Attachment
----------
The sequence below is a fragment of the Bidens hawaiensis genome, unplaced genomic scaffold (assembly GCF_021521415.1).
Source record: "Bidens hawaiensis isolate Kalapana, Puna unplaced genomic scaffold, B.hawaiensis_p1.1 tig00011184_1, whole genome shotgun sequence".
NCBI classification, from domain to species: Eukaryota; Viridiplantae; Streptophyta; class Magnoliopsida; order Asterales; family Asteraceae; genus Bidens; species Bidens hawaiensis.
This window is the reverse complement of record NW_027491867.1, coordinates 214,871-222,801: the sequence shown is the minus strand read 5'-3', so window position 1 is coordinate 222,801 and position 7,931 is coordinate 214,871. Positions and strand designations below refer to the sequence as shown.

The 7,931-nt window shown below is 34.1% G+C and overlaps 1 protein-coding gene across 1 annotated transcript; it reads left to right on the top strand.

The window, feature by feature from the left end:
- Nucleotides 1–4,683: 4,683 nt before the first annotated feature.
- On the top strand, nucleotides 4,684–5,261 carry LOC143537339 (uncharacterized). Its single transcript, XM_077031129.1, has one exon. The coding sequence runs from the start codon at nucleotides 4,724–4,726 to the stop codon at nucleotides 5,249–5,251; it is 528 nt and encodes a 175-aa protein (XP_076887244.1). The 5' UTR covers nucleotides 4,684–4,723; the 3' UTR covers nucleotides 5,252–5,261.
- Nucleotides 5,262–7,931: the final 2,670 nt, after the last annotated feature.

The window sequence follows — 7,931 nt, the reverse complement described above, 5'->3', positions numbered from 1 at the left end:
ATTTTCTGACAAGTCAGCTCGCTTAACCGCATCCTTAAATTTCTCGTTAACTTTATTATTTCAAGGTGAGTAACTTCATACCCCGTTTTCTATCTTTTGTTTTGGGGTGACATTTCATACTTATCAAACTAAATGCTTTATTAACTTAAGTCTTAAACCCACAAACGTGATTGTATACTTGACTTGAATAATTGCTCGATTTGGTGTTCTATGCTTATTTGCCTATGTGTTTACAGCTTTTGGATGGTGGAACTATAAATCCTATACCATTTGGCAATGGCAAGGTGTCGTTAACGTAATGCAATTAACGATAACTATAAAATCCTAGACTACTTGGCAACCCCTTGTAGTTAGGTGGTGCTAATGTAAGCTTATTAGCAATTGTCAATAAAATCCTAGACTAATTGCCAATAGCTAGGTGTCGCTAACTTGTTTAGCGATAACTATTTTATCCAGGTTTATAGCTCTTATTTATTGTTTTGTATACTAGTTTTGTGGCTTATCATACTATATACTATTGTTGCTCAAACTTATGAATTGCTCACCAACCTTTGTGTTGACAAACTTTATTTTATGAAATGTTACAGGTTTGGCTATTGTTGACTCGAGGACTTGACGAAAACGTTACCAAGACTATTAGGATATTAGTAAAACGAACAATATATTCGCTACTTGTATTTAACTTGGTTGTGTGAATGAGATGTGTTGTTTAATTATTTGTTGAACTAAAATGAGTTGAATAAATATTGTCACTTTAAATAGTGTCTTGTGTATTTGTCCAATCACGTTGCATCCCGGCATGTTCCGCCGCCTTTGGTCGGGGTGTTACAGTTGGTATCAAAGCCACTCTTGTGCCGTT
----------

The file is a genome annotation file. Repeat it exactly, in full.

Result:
The sequence below is a fragment of the Bidens hawaiensis genome, unplaced genomic scaffold (assembly GCF_021521415.1).
Source record: "Bidens hawaiensis isolate Kalapana, Puna unplaced genomic scaffold, B.hawaiensis_p1.1 tig00011184_1, whole genome shotgun sequence".
NCBI classification, from domain to species: Eukaryota; Viridiplantae; Streptophyta; class Magnoliopsida; order Asterales; family Asteraceae; genus Bidens; species Bidens hawaiensis.
This window is the reverse complement of record NW_027491867.1, coordinates 214,871-222,801: the sequence shown is the minus strand read 5'-3', so window position 1 is coordinate 222,801 and position 7,931 is coordinate 214,871. Positions and strand designations below refer to the sequence as shown.

The 7,931-nt window shown below is 34.1% G+C and overlaps 1 protein-coding gene across 1 annotated transcript; it reads left to right on the top strand.

The window, feature by feature from the left end:
- Nucleotides 1–4,683: 4,683 nt before the first annotated feature.
- On the top strand, nucleotides 4,684–5,261 carry LOC143537339 (uncharacterized). Its single transcript, XM_077031129.1, has one exon. The coding sequence runs from the start codon at nucleotides 4,724–4,726 to the stop codon at nucleotides 5,249–5,251; it is 528 nt and encodes a 175-aa protein (XP_076887244.1). The 5' UTR covers nucleotides 4,684–4,723; the 3' UTR covers nucleotides 5,252–5,261.
- Nucleotides 5,262–7,931: the final 2,670 nt, after the last annotated feature.

The window sequence follows — 7,931 nt, the reverse complement described above, 5'->3', positions numbered from 1 at the left end:
ATTTTCTGACAAGTCAGCTCGCTTAACCGCATCCTTAAATTTCTCGTTAACTTTATTATTTCAAGGTGAGTAACTTCATACCCCGTTTTCTATCTTTTGTTTTGGGGTGACATTTCATACTTATCAAACTAAATGCTTTATTAACTTAAGTCTTAAACCCACAAACGTGATTGTATACTTGACTTGAATAATTGCTCGATTTGGTGTTCTATGCTTATTTGCCTATGTGTTTACAGCTTTTGGATGGTGGAACTATAAATCCTATACCATTTGGCAATGGCAAGGTGTCGTTAACGTAATGCAATTAACGATAACTATAAAATCCTAGACTACTTGGCAACCCCTTGTAGTTAGGTGGTGCTAATGTAAGCTTATTAGCAATTGTCAATAAAATCCTAGACTAATTGCCAATAGCTAGGTGTCGCTAACTTGTTTAGCGATAACTATTTTATCCAGGTTTATAGCTCTTATTTATTGTTTTGTATACTAGTTTTGTGGCTTATCATACTATATACTATTGTTGCTCAAACTTATGAATTGCTCACCAACCTTTGTGTTGACAAACTTTATTTTATGAAATGTTACAGGTTTGGCTATTGTTGACTCGAGGACTTGACGAAAACGTTACCAAGACTATTAGGATATTAGTAAAACGAACAATATATTCGCTACTTGTATTTAACTTGGTTGTGTGAATGAGATGTGTTGTTTAATTATTTGTTGAACTAAAATGAGTTGAATAAATATTGTCACTTTAAATAGTGTCTTGTGTATTTGTCCAATCACGTTGCATCCCGGCATGTTCCGCCGCCTTTGGTCGGGGTGTTACAGTTGGTATCAAAGCCACTCTTGTGCCGTT